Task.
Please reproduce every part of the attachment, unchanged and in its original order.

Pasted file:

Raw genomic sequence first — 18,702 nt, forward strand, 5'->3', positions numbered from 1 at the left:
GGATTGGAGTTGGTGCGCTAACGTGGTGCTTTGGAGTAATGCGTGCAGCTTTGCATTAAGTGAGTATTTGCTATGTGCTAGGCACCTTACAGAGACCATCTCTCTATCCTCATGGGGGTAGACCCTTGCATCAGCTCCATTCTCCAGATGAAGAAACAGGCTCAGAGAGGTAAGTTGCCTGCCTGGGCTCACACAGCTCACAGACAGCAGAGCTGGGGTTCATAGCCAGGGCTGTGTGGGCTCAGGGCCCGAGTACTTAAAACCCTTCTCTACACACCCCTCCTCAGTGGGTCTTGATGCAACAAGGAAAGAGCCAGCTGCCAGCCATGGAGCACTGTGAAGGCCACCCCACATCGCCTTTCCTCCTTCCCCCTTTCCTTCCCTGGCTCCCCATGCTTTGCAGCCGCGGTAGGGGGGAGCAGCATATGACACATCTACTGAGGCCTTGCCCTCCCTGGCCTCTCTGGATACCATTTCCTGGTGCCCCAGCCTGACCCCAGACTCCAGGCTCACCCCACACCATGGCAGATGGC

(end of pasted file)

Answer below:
Raw genomic sequence first — 18,702 nt, forward strand, 5'->3', positions numbered from 1 at the left:
GGATTGGAGTTGGTGCGCTAACGTGGTGCTTTGGAGTAATGCGTGCAGCTTTGCATTAAGTGAGTATTTGCTATGTGCTAGGCACCTTACAGAGACCATCTCTCTATCCTCATGGGGGTAGACCCTTGCATCAGCTCCATTCTCCAGATGAAGAAACAGGCTCAGAGAGGTAAGTTGCCTGCCTGGGCTCACACAGCTCACAGACAGCAGAGCTGGGGTTCATAGCCAGGGCTGTGTGGGCTCAGGGCCCGAGTACTTAAAACCCTTCTCTACACACCCCTCCTCAGTGGGTCTTGATGCAACAAGGAAAGAGCCAGCTGCCAGCCATGGAGCACTGTGAAGGCCACCCCACATCGCCTTTCCTCCTTCCCCCTTTCCTTCCCTGGCTCCCCATGCTTTGCAGCCGCGGTAGGGGGGAGCAGCATATGACACATCTACTGAGGCCTTGCCCTCCCTGGCCTCTCTGGATACCATTTCCTGGTGCCCCAGCCTGACCCCAGACTCCAGGCTCACCCCACACCATGGCAGATGGC